UN Women Executive Director’s remarks at the Women’s Economic Empowerment Global SummitRemarks by Under-Secretary-General of the United Nations and Executive Director of UN Women, Phumzile Mlambo-Ngcuka, at the Women’s Economic Empowerment Global Summit (WEEGS) in Sharjah, United Arab Emirates
The partnership between NAMA and UN Women has grown and strengthened; from its beginning in January, during the meeting of the UN Secretary-General’s High-Level Panel on Economic Empowerment, where we received excellent support; to seeing UAE step up as one of the champions who are implementing the recommendations of the Panel’s report. Today’s summit is an example of how members can carry on the Panel’s legacy so that this report is not sitting on the shelf; it is a live report that is being implemented.
The theme for this first Women’s Economic Empowerment Global Summit is women excelling in the economy, here and around the world, wherever they are. For women to excel in the economy we know that they need access to productive assets, to resources, to technology. We also know that decent work and the income that women receive is important, but in particular that women also deserve equal pay. The capacity to start and grow their own business as entrepreneurs is an important indication of how women are excelling in economies as mentors, sponsors, role models and mentees.
Support for changing the discriminatory social norms and stereotypes that segregate women into jobs with lower pay and limited opportunity for advancement also needs to be given attention, as these norms can hinder women’s effective participation and fuel violence. Women also need to live free from violence - free from fear - at home or at work, so that they can prosper without the stress that comes with living with abuse.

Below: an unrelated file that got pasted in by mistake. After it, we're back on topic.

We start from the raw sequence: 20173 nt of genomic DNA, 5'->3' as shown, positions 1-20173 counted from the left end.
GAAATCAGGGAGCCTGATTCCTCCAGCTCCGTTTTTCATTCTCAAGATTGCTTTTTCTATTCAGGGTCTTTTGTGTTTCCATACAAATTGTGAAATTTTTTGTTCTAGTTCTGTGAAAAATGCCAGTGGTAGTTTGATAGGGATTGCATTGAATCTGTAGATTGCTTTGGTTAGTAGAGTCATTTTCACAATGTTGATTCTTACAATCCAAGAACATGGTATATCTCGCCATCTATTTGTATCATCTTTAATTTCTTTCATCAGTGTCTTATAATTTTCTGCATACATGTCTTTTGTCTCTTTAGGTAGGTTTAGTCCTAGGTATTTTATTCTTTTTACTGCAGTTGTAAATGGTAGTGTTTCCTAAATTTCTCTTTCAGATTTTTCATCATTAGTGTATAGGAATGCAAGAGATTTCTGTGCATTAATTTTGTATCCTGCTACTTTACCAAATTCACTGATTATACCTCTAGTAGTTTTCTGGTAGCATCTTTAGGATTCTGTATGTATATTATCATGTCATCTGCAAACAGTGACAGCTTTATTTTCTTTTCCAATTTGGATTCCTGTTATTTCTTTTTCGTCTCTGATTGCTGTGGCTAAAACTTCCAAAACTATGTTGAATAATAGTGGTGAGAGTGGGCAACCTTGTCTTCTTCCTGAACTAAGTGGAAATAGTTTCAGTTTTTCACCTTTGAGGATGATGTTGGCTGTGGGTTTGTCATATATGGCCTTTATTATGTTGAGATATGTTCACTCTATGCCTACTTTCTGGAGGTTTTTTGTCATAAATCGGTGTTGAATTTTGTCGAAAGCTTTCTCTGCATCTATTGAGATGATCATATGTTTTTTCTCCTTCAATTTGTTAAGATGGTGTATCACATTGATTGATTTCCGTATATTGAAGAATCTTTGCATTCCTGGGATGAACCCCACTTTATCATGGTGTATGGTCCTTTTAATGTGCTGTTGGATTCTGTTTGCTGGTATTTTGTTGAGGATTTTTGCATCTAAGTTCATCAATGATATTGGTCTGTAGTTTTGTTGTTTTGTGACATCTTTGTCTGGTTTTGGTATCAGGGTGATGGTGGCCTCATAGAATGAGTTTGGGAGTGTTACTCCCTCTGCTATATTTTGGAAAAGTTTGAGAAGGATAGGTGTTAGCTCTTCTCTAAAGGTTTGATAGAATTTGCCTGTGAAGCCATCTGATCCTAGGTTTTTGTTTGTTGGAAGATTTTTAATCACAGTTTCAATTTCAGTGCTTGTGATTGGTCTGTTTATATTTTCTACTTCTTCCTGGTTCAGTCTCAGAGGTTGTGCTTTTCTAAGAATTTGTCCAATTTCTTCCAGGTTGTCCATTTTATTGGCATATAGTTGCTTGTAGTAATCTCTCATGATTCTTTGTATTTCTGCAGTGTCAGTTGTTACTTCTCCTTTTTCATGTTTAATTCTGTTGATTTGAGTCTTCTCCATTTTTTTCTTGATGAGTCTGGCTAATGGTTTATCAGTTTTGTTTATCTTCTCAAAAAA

We know that if women played an identical role in labour markets to men, as much as $28 trillion dollars, or 26 per cent, could be added to the global annual GDP by 2025. This is a lot of money and a lot of impact on the world economy. By gathering today, we are trying to make this a reality. Yet, we know that there are constraints on women’s ability to participate equally and fully in the labour market. The women and men participating in the next session will be looking at how we can address this step by step.
One of the constraints that we do not recognize fully—and yet is important to address, especially now, because we are in the 16 Days of Activism Against Gender-Based Violence—is the challenge of violence against women. The 16 Days campaign is about ensuring that we bring forth a world where women and girls live free from violence, and the UNiTE campaign’s official colour, orange, is about this brighter future that we aspire to.
Our campaign’s theme this year is “Leaving No One Behind”. We are talking about not forgetting about women and girls who are trafficked; we are talking about not forgetting women and girls who live with domestic violence; about not forgetting girls and women who are disabled, and therefore are hidden when they experience violence; about women and girls who are bullied in cyberspace; about older women who experience violence; and about domestic workers who are experiencing violence. All of these women have a contribution to make in the economy, and together here today we want to look at different ways in which we can empower those women.
Not only is violence against women a horrible human rights violation with enduring consequences for women, it also constrains economies from growing. In some countries, the average impact of this violence is 3 per cent of GDP, and in many parts of the world this is not always acknowledged or even understood.